“I’ll tell you where I'm going in May; perhaps in Turkey, perhaps in Spain."
Most of the other topics from Roberto Carlos' wide-ranging interview about wives, Clarence Seedorf’s hair and Bugatti Veyrons paled in insignificance. This one line uttered by the Sivasspor manager in an interview with La Gazzetta dello Sport in early February gave the Turkish media, and Sivasspor fans, a bone of contention.
The original plan -- or so Sivasspor thought -- had been a two-year stay in Sivas, a city deep in central Anatolia. Yet when pressed for an answer, the Brazilian maintained his secrets as inadequately as Adriano maintains his waistline. “I have two concrete offers [for next season] and four or five other teams have already spoken [to me],” he blurted out.
The usual footballing airwaves in Turkey, latching onto the story from Italy, went into overdrive, with a swirl of intrigue around possible offers from China's or Istanbul’s clubs. Carlos, though, seemingly annoyed at a story of his own making, released a statement attacking the media and rubbishing claims he apparently made himself in the interview. “Don't buy the claims of me leaving, I will announce the correct information on my Twitter [account]."
The affair, perhaps indicating the inexperienced coach still has a way to go to adapt to the media demands on a manager, has detracted from what has so far been a very promising first season. The former Real Madrid player spoke of “lofty ambitions” on his unveiling in Sivas, and the disappointing 12th-place finish last season looks certain to be improved upon.
Sivasspor form part of the second rung of clubs in the Turkish Super Lig -- behind the Istanbul giants Besiktas, Fenerbahce and Galatasaray -- each of which looking to claim a place in the top five. With current leaders Fenerbahce presently serving a European ban, Europa League qualification now extends to the fifth-placed team. The secondary pack is headed by dark horses Sivasspor and Karabukspor, with the more traditional heavyweights Trabzonspor and Bursaspor struggling, yet not out of touch.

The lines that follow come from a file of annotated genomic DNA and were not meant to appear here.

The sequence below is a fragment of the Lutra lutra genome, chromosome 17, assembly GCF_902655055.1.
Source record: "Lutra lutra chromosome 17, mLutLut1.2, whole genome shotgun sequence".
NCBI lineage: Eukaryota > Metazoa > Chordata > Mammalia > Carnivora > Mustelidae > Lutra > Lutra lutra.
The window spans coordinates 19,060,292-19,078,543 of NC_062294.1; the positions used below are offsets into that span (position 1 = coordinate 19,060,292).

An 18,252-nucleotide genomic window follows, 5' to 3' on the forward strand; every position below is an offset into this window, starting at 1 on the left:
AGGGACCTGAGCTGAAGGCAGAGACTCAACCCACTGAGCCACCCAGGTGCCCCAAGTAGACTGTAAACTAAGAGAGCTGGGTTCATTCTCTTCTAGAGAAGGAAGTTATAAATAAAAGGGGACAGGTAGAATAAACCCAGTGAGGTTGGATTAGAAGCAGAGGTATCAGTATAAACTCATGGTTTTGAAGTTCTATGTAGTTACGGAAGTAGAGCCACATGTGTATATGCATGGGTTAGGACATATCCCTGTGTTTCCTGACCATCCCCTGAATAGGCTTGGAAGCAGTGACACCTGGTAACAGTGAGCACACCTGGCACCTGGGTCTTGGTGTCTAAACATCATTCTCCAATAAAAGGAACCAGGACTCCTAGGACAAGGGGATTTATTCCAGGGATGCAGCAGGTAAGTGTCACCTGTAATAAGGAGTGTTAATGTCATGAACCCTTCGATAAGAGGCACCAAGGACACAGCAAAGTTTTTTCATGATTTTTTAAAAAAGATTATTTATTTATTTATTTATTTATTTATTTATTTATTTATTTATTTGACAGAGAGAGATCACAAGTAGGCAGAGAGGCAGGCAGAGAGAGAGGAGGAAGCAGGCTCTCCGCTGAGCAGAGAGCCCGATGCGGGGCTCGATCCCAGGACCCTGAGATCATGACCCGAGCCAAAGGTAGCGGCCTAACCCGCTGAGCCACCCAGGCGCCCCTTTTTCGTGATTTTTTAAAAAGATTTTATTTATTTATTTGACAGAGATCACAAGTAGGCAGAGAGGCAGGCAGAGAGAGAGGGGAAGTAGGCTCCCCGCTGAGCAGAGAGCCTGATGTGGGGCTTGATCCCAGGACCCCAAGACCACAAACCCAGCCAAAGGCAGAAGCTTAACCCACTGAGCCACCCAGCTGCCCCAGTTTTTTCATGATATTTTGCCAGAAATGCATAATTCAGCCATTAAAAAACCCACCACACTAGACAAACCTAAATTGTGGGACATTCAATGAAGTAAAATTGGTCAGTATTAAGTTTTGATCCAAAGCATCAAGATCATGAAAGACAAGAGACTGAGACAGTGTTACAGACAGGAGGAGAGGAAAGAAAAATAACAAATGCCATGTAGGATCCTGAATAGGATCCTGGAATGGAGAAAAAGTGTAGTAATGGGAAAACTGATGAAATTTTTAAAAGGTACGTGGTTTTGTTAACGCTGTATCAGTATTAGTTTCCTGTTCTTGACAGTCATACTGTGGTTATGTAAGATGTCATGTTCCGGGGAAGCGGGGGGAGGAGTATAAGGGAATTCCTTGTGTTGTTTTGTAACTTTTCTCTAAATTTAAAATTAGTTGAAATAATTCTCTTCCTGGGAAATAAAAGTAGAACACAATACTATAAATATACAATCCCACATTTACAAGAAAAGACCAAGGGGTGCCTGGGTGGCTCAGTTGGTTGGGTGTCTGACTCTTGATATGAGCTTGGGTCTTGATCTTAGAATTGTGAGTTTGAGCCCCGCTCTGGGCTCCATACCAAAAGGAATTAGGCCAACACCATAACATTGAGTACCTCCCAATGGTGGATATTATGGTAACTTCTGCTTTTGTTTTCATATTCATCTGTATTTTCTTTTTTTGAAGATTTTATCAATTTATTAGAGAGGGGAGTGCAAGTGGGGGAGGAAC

The crowning glory so far in Sivasspor’s chase for European football was a 2-0 home victory over Fenerbahce in early February. Roberto Carlos, looking vaguely like nightclub security in a skinny black suit, marshalled the touchline against the club he represented between 2007 and 2009, edging the players on in their fluid 4-3-3/4-2-3-1 system. As most Fenerbahce fans maintain, though, Sivasspor did have a helping hand from the referee, with a questionable red card for Egemen Korkmaz, and the failure to give the Istanbul side a penalty for a hand ball.
Yet much of Sivasspor’s success this season has been found in individual-player improvement and rehabilitation of those who may have lost their way. British fans will be familiar with Manuel Da Costa, the former West Ham defender who has scored six goals this term, John Utaka and Mehdi Taouil. Former Real Madrid and Roma full-back Cicinho also followed Roberto Carlos to Sivas, a trusted lieutenant in the adaption to management.
The real glowing success, however, has been the form of French-born, Moroccan player Aatif Chahechouhe. The 27-year-old was playing amateur football in France as recently as 2009 and, following a spell in Bulgaria, has found his way to Anatolia, where, with the careful coaching of his manager, he has already more than doubled last season’s goal tally of six. Chahechouhe fits the emerging Roberto Carlos mould for a player: versatile, able to adapt to a number of formations and tactical systems and, above all, effective.
Indeed, the Brazilian’s philosophy, to use the ubiquitous buzzword, doesn't settle upon solely trying to outthink the opposition tactically. In an interview with the Turkish edition of FourFourTwo magazine at the beginning of his tenure, the World Cup winner intimated that detailed tactical plans are not always necessary to win a football match.
The influence of Guus Hiddink, who he worked with during his time at Anzhi Makhachkala, is obvious. “He is a professor for me,” Roberto Carlos indicated. “Thanks to him I have obtained all the necessary equipment [a manager requires].”
Aside from managerial ability, Sivasspor fans will be hoping that the Brazilian has not inherited Hiddink’s wandering nature, and can, in time, learn from his recent media (mis)management. Roberto Carlos has evidently succeeded in improving individual performances of players through coaching and man management, although the one major blip in his time in Anatolia resulted from his own willingness to divulge to the press.
Next time the opportunity of an interview comes up with a foreign or domestic newspaper, however, the Brazilian might be better served sticking to Seedorf’s hair and Bugatti Veyrons. Rumours can be left to the myriad Cay and Kahve talking shops that line Turkish piazzas and boulevards.
Roberto Carlos’ job is to achieve the “lofty ambitions” he first spoke of upon taking charge in Sivas and, so far, he’s doing that quite well.